Yu and Dayan (2005) considered optimal inference in the face of (e.g., spatial) uncertainty and have shown that this can address various issues and classes of perceptual attention data not addressed within our framework, such as the Eriksen task and load (e.g., Dayan, 2009; Dayan & Solomon, 2010; Yu et al., 2009). Chikkerur et al. (2010) assumed that the system should infer the identity and position of the visual input and showed that their resulting form of model is equivalent to Reynolds and Heeger (2009). In their model, attention essentially increases the prior probability of a particular feature or location and, via Bayes, is incorporated both in the numerator and the denominator of the formulation. Their model amounts to a tuned surround normalization, but does not address normalization pools. Chalk, Murray, and Series (in revisions) explained modification of the prior as a strategy to optimize the expected reward in detection tasks, under the hypothesis that the brain learns a probabilistic model of both stimulus statistics and reward statistics. These studies thus suggest a normative framework for the type of attentional modulation that we have assumed. Here, we focus instead on its interactions with scene statistics. 
The attention model of Spratling (2008) does adopt a scene statistics approach, but within a predictive coding framework (e.g., Rao & Ballard, 1999, modified to be multiplicative). Their model results in divisive normalization due to the modified nonlinearity from the original predictive coding. Attention multiplicatively modulates the model neurons and essentially biases the attended neurons to win in the competition over other neurons and to suppress nonattended neurons. Although their approach is described quite differently from ours, the divisive normalization is driven by this competition and proposed to facilitate binding, which also goes beyond more canonical divisive normalization frameworks with a fixed normalization signal. However, they do not focus on issues of the heterogeneity in scenes and normalization pools, which is the main focus here. 
We suggest that attending to a location in the surround influences the center computation only when they are inferred to be statistically homogenous or more generally part of the same texture or extended object. There are at least two ways of interpreting our model suggestion in this vein. First and perhaps more intuitively, attention may be thought of as enhancing the apparent contrast of the visual input at a given location, as has been suggested before (e.g., Carrasco, Ling, & Read, 2004; Carrasco, 2011, and references therein). If one attends to the surround, then the assumption that the surround appearance is enhanced leads to the proper adjustment in the local estimation of the center when center and surround are considered statistically dependent; conversely, when center and surround are independent, the enhanced contrast of the surround has no effect on the estimation.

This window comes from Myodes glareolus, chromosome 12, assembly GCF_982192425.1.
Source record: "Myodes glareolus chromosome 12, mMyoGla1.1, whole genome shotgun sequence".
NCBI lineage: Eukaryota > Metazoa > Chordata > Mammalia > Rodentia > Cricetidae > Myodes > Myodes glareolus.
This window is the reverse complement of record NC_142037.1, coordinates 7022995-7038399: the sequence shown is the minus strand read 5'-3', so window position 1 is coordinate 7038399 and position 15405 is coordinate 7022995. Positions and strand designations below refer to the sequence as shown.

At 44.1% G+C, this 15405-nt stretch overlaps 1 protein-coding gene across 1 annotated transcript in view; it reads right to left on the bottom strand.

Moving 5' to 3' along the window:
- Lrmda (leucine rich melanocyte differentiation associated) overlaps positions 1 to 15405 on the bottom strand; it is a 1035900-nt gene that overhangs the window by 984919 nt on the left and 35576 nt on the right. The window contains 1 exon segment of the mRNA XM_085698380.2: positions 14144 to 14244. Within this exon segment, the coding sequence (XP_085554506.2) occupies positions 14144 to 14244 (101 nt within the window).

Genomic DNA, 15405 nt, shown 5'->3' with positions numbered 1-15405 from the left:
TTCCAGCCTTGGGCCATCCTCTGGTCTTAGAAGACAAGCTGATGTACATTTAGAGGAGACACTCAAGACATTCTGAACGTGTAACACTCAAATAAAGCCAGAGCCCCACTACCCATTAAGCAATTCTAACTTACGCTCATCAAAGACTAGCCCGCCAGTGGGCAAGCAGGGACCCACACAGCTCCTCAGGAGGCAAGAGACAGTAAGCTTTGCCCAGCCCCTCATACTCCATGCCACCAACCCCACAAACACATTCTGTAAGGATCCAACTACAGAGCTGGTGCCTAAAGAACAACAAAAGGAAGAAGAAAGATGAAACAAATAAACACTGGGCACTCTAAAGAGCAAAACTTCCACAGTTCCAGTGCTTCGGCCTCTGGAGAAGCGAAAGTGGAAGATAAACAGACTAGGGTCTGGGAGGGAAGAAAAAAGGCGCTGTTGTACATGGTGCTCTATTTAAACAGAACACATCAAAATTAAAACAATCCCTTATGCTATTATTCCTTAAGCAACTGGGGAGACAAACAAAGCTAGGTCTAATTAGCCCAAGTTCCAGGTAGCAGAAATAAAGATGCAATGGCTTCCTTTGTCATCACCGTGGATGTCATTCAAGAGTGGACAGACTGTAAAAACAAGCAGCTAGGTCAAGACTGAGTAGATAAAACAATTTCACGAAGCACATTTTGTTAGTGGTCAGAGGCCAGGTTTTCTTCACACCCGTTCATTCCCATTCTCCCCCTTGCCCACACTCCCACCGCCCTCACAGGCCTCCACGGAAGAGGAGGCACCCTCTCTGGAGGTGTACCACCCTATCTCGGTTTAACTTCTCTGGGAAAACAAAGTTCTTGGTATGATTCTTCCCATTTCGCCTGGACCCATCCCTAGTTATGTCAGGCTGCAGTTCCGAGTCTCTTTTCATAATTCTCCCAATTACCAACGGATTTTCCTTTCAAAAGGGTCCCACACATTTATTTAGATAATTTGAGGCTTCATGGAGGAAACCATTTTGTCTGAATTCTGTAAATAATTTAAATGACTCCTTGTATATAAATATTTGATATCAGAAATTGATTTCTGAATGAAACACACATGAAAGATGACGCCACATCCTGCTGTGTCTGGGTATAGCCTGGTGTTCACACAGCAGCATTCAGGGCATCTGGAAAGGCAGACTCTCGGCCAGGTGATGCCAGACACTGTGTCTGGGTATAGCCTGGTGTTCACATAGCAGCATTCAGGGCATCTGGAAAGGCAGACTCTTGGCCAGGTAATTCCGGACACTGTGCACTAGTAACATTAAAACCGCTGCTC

A second related way to consider the effect of attention is that the visual input in the attended location may become a more reliable cue than the unattended location, therefore weighting its contribution more heavily in the estimation of the center, but only if they are considered dependent. As an analogy, consider the case of lightness perception (Adelson, 2000). The luminance is a more global shared property, and the reflectance is a more local property. If one aims to estimate a local reflectance in a given position, then if attention is to a surround location sharing the same luminance, the surround might be more heavily weighted in such computation as if that information is more enhanced or more reliable. In contrast, attending to a location that is known to have an entirely different luminance would not affect the local estimation. This suggests that attention could serve to improve local estimates by properly setting the normalization pools. This concept could be formalized by adding an explicit noise term to the model and evaluating the local estimation in a task. This direction offers a route for future work but is beyond the scope of this paper. In addition, we suggest that attention could change the probability that center and surround are considered to be part of the same global object in this estimation.